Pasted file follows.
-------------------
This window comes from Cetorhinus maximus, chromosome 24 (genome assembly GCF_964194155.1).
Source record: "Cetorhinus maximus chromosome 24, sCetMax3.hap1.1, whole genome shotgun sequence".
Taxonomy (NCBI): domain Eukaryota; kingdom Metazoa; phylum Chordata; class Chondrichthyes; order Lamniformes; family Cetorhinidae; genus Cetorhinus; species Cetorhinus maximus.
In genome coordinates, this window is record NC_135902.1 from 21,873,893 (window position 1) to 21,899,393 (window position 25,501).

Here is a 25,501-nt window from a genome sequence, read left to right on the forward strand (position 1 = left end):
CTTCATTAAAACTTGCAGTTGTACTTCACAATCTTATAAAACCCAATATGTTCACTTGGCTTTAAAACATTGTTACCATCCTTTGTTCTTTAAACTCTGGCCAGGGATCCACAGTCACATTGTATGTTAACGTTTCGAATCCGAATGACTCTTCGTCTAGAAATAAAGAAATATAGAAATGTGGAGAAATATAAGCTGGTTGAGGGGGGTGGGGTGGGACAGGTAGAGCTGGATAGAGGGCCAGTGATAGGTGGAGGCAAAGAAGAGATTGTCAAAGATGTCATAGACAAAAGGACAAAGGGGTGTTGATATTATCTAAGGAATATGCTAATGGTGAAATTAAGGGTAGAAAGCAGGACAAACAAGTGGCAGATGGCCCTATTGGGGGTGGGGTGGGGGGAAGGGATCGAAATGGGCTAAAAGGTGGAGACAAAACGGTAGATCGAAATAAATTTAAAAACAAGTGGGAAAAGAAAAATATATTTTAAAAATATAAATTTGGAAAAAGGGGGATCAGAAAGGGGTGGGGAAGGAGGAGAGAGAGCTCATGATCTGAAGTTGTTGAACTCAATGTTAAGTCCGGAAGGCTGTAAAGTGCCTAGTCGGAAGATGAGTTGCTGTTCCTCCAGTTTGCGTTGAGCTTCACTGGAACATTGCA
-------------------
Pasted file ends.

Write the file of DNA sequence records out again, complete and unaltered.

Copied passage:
This window comes from Cetorhinus maximus, chromosome 24 (genome assembly GCF_964194155.1).
Source record: "Cetorhinus maximus chromosome 24, sCetMax3.hap1.1, whole genome shotgun sequence".
Taxonomy (NCBI): domain Eukaryota; kingdom Metazoa; phylum Chordata; class Chondrichthyes; order Lamniformes; family Cetorhinidae; genus Cetorhinus; species Cetorhinus maximus.
In genome coordinates, this window is record NC_135902.1 from 21,873,893 (window position 1) to 21,899,393 (window position 25,501).

Here is a 25,501-nt window from a genome sequence, read left to right on the forward strand (position 1 = left end):
CTTCATTAAAACTTGCAGTTGTACTTCACAATCTTATAAAACCCAATATGTTCACTTGGCTTTAAAACATTGTTACCATCCTTTGTTCTTTAAACTCTGGCCAGGGATCCACAGTCACATTGTATGTTAACGTTTCGAATCCGAATGACTCTTCGTCTAGAAATAAAGAAATATAGAAATGTGGAGAAATATAAGCTGGTTGAGGGGGGTGGGGTGGGACAGGTAGAGCTGGATAGAGGGCCAGTGATAGGTGGAGGCAAAGAAGAGATTGTCAAAGATGTCATAGACAAAAGGACAAAGGGGTGTTGATATTATCTAAGGAATATGCTAATGGTGAAATTAAGGGTAGAAAGCAGGACAAACAAGTGGCAGATGGCCCTATTGGGGGTGGGGTGGGGGGAAGGGATCGAAATGGGCTAAAAGGTGGAGACAAAACGGTAGATCGAAATAAATTTAAAAACAAGTGGGAAAAGAAAAATATATTTTAAAAATATAAATTTGGAAAAAGGGGGATCAGAAAGGGGTGGGGAAGGAGGAGAGAGAGCTCATGATCTGAAGTTGTTGAACTCAATGTTAAGTCCGGAAGGCTGTAAAGTGCCTAGTCGGAAGATGAGTTGCTGTTCCTCCAGTTTGCGTTGAGCTTCACTGGAACATTGCA